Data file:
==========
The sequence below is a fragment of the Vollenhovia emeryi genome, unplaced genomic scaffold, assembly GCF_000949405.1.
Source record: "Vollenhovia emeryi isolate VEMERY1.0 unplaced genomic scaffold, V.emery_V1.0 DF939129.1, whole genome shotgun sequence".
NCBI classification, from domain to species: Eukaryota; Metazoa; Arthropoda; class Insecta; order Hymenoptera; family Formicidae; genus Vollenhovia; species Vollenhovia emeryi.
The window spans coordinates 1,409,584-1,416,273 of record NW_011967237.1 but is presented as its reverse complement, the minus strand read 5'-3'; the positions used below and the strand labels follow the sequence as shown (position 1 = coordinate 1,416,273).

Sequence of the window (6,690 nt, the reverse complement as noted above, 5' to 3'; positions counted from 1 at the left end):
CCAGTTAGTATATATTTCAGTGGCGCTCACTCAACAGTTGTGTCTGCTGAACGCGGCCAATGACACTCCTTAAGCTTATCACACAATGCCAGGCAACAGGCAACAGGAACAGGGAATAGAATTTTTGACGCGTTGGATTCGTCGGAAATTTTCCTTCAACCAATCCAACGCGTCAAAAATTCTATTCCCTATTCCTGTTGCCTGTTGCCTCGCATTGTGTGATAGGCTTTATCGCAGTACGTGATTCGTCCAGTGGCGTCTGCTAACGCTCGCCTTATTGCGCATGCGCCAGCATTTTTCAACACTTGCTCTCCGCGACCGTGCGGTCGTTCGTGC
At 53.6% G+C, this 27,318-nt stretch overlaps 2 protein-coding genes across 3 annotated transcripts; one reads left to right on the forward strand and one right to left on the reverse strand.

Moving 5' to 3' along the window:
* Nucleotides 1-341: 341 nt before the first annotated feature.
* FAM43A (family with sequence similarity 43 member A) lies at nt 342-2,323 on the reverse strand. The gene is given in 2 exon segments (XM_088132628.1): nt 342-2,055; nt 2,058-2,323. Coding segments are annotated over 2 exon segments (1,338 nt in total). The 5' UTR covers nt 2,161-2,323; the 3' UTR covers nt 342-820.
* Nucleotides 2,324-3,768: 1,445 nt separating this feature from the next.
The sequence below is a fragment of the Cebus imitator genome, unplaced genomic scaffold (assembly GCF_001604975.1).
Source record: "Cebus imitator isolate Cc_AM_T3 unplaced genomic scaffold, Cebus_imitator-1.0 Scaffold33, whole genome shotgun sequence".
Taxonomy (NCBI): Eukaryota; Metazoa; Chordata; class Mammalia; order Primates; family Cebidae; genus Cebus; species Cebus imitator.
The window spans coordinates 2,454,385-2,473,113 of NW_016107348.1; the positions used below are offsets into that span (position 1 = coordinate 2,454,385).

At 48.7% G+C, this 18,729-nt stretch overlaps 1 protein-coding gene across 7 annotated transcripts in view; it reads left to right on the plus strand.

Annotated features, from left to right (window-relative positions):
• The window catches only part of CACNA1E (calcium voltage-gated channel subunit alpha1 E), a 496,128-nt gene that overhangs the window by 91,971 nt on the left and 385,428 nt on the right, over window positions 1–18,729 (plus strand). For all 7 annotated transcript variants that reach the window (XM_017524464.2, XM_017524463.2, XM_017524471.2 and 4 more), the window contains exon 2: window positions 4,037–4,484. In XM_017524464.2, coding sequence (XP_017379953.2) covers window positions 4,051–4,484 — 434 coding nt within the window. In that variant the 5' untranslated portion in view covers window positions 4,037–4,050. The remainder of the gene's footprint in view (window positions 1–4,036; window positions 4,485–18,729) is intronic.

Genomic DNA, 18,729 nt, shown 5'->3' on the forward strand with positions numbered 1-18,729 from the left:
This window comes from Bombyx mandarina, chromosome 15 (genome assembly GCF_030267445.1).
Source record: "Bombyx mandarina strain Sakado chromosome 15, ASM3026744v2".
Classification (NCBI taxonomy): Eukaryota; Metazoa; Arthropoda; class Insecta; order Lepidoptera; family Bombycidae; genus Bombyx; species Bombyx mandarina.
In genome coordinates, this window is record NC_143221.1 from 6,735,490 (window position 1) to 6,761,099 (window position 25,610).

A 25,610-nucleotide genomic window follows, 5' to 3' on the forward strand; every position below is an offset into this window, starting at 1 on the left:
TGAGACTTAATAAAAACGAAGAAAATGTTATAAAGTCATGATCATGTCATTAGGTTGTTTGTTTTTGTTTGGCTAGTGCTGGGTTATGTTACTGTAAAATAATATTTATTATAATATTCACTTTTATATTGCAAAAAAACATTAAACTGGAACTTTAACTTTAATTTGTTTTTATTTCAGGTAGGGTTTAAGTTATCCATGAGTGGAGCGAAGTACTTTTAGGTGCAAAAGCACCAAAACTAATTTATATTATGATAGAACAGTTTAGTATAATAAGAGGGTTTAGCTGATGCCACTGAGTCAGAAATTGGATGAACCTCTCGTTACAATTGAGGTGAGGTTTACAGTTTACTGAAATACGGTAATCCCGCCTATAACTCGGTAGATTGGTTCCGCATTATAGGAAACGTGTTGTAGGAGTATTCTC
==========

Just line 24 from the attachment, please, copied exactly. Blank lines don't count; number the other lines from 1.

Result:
A 25,610-nucleotide genomic window follows, 5' to 3' on the forward strand; every position below is an offset into this window, starting at 1 on the left: